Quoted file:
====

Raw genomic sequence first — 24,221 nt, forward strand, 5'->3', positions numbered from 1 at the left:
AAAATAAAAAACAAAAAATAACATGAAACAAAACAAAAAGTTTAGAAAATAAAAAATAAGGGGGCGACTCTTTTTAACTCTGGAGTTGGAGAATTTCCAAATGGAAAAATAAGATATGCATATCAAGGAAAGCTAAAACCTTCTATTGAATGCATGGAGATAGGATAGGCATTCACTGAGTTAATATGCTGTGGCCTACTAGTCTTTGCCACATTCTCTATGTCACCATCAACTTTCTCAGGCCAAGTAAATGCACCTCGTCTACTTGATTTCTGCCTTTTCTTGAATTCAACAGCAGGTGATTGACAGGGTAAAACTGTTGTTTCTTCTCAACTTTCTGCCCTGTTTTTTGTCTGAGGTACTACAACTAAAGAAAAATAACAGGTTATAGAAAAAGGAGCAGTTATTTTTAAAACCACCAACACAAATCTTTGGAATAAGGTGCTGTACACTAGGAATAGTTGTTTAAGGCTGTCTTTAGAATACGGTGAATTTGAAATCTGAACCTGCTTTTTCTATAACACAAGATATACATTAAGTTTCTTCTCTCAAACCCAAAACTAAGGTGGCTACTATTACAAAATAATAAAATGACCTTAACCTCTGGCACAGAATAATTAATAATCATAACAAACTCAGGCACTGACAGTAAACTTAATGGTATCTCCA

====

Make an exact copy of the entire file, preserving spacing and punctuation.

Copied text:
Raw genomic sequence first — 24,221 nt, forward strand, 5'->3', positions numbered from 1 at the left:
AAAATAAAAAACAAAAAATAACATGAAACAAAACAAAAAGTTTAGAAAATAAAAAATAAGGGGGCGACTCTTTTTAACTCTGGAGTTGGAGAATTTCCAAATGGAAAAATAAGATATGCATATCAAGGAAAGCTAAAACCTTCTATTGAATGCATGGAGATAGGATAGGCATTCACTGAGTTAATATGCTGTGGCCTACTAGTCTTTGCCACATTCTCTATGTCACCATCAACTTTCTCAGGCCAAGTAAATGCACCTCGTCTACTTGATTTCTGCCTTTTCTTGAATTCAACAGCAGGTGATTGACAGGGTAAAACTGTTGTTTCTTCTCAACTTTCTGCCCTGTTTTTTGTCTGAGGTACTACAACTAAAGAAAAATAACAGGTTATAGAAAAAGGAGCAGTTATTTTTAAAACCACCAACACAAATCTTTGGAATAAGGTGCTGTACACTAGGAATAGTTGTTTAAGGCTGTCTTTAGAATACGGTGAATTTGAAATCTGAACCTGCTTTTTCTATAACACAAGATATACATTAAGTTTCTTCTCTCAAACCCAAAACTAAGGTGGCTACTATTACAAAATAATAAAATGACCTTAACCTCTGGCACAGAATAATTAATAATCATAACAAACTCAGGCACTGACAGTAAACTTAATGGTATCTCCA